Sudarshan Anand, Ph.D., is an assistant professor in the School of Medicine’s Departments of Cell, Developmental & Cancer Biology and Radiation Medicine. He arrived at OHSU in March 2014 and is one of a team of researchers at OHSU examining factors that shape the tumor microenvironment.
Where are you from originally and what shaped your early career?
I was born and raised in India and came to the U.S. in 2001 for graduate school. I started out the University of Maryland in cell biology but quickly realized I wanted to work in immunology, so I moved to the Mayo graduate school and worked with Dr. Lieping Chen. When I joined his lab, he had just discovered PDL1, which is involved in the immune response to tumors. When Dr. Chen moved to Johns Hopkins, I went with him. I joke that my Ph.D. degree comes with standard error bars because I did it three times! After graduate school, my mentor told me that if I wanted to do cancer research, I needed to expand beyond immunology, and I took that to heart so I completed my postdoc working with David Cheresh at UCSD who is an expert on tumor blood vessels (angiogenesis). This experience shaped my future research.
What brought you to OHSU?
When I was looking for a faculty position, I knew OHSU would be the right place to start the research program I wanted to build. My decision was based on a combination of faculty expertise and the institutional culture here. I love the vision of my chair Dr. Lisa Coussens in building a unique research hub centered on the tumor microenvironment. I also greatly appreciate the collaborative nature of OHSU. I’ve had help from a number of people in starting my lab, recruiting staff, getting clinical samples. It’s particularly unique to have access to this expertise and the amazing resources here as a junior faculty member. Also, this is a rather special moment for the Knight Cancer Center. It’s great to be participating in the process of rapid growth of an institution.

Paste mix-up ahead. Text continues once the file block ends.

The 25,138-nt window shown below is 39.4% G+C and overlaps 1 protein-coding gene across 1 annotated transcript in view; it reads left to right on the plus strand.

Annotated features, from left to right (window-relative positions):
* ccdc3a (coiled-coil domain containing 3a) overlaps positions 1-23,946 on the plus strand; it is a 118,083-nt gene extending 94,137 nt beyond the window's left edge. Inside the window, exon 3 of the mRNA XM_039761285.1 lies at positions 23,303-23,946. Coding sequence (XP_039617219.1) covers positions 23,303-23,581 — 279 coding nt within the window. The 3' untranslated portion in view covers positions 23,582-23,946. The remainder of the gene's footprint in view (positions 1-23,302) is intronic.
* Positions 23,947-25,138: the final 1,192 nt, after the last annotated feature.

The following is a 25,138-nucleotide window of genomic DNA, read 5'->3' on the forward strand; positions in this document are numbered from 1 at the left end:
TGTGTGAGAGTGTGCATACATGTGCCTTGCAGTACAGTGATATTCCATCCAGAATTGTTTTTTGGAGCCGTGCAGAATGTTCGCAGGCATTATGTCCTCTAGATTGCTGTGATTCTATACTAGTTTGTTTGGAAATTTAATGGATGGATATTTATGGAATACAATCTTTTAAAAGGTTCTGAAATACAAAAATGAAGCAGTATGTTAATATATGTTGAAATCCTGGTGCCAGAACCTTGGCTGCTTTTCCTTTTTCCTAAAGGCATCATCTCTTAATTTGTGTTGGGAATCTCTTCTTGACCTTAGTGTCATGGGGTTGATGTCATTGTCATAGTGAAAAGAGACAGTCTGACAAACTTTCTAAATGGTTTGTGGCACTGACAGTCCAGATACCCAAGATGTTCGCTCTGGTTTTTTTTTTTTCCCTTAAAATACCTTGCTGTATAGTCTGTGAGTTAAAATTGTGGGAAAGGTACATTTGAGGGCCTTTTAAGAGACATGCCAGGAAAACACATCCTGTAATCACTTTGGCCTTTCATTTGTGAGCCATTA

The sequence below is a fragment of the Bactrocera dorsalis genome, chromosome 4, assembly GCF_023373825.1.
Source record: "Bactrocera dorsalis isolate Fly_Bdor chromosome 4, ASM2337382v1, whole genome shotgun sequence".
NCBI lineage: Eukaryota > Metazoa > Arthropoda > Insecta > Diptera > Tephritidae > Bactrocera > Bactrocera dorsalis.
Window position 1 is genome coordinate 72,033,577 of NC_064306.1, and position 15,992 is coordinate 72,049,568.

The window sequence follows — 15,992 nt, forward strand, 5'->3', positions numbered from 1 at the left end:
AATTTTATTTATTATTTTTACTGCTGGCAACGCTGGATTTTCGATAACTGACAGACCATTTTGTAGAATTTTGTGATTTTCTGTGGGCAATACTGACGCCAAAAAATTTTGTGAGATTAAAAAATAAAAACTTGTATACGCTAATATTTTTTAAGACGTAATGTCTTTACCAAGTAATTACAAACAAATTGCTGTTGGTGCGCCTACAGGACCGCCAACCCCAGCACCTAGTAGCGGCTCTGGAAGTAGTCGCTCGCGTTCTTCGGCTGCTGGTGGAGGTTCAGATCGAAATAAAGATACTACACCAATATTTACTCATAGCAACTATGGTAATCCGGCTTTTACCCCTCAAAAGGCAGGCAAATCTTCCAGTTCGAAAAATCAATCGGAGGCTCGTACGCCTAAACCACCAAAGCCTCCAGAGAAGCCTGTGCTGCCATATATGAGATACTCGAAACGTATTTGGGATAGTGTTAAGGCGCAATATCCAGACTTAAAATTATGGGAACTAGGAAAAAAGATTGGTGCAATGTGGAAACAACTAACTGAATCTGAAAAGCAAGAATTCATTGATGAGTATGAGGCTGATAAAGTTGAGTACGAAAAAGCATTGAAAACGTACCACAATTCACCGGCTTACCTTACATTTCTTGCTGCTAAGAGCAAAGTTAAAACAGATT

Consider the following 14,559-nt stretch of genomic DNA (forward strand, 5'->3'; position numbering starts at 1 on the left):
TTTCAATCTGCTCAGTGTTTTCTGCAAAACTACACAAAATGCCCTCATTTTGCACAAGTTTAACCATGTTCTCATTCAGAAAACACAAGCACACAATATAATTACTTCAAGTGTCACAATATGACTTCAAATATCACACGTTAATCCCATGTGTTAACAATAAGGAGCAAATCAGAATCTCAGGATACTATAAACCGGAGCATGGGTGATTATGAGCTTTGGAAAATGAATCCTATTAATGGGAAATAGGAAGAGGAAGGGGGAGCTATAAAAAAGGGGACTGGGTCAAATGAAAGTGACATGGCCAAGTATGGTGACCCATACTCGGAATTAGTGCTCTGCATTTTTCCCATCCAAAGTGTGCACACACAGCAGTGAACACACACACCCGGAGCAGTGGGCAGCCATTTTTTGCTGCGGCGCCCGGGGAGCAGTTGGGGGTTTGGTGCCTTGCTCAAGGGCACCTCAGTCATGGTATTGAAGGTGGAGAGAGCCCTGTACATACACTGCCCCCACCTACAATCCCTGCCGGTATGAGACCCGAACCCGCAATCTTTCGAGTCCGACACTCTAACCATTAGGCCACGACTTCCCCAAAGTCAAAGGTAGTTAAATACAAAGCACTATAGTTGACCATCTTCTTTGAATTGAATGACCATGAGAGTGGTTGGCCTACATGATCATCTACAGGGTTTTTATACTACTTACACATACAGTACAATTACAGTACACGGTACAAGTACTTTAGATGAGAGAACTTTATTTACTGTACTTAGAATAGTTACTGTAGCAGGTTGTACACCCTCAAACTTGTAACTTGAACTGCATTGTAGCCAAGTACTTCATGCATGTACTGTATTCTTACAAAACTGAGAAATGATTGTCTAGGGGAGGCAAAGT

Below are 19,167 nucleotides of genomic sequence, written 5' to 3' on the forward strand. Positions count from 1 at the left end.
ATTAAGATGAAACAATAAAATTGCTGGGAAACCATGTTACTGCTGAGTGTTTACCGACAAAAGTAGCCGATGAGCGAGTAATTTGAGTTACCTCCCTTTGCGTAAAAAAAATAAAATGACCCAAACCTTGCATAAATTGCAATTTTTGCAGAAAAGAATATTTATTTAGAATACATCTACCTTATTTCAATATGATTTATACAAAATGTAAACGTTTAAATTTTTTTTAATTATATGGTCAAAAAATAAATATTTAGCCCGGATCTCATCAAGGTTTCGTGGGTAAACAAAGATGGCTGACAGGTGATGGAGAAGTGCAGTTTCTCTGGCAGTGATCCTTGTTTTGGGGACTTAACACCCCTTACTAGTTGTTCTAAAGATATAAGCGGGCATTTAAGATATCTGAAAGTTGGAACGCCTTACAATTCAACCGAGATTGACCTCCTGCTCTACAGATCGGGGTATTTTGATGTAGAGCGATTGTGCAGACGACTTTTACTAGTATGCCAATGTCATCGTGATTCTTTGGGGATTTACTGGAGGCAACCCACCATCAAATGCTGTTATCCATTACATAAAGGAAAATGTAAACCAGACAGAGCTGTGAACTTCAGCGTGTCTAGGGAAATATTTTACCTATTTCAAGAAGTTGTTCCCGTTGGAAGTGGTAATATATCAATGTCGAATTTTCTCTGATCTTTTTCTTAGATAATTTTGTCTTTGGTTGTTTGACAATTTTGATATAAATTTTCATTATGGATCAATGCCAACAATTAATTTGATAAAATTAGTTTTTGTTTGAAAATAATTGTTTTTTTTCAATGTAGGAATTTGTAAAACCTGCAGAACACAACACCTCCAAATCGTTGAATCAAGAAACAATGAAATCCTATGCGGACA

What is the current focus of your research?
The major focus of our lab is in understanding small RNAs or microRNAs in blood vessels and how they respond to DNA damaging agents such as radiation. Primarily we’re looking at blood vessel cells in cancer; they’re a unique species. In adults, blood vessel cells rarely divide because we don’t have the need to build new ones unless an area is affected by injury. But blood vessel cells in cancer, by nature of what they’re supplying, constantly divide and don’t have enough time to form properly. So these vessels are irregular and often not good at delivering blood. This creates a problem for a couple of reasons – one, you decrease the oxygen being delivered to the tumor. Under these conditions, any normal cell would starve and die but cancer cells have special adaptations that make them more aggressive in that situation. Cancer cells starved of metabolic pathways, tend to be the ones that metastasize and travel to distant targets. Two, once you have lower perfusion in the tumor, chemotherapy drugs don’t get to all the cancer cells and radiation therapy doesn’t work as effectively.
Why study microRNAs?
Generally microRNAs are small RNAs encoded in our genomes that function to decrease gene expression and protein output in cells. But many of the targets of these microRNAs are in a related pathway, so if you take away 25% of protein A, B and C, but A, B and C function in the same pathway, you have a geometric progression of effects, and the whole pathway is significantly impacted. So we have done a number of microRNA profiles of blood vessel cells (endothelial cells) and have developed 1-2 microRNA candidates that appear to have significant biological effects in mouse tumor models.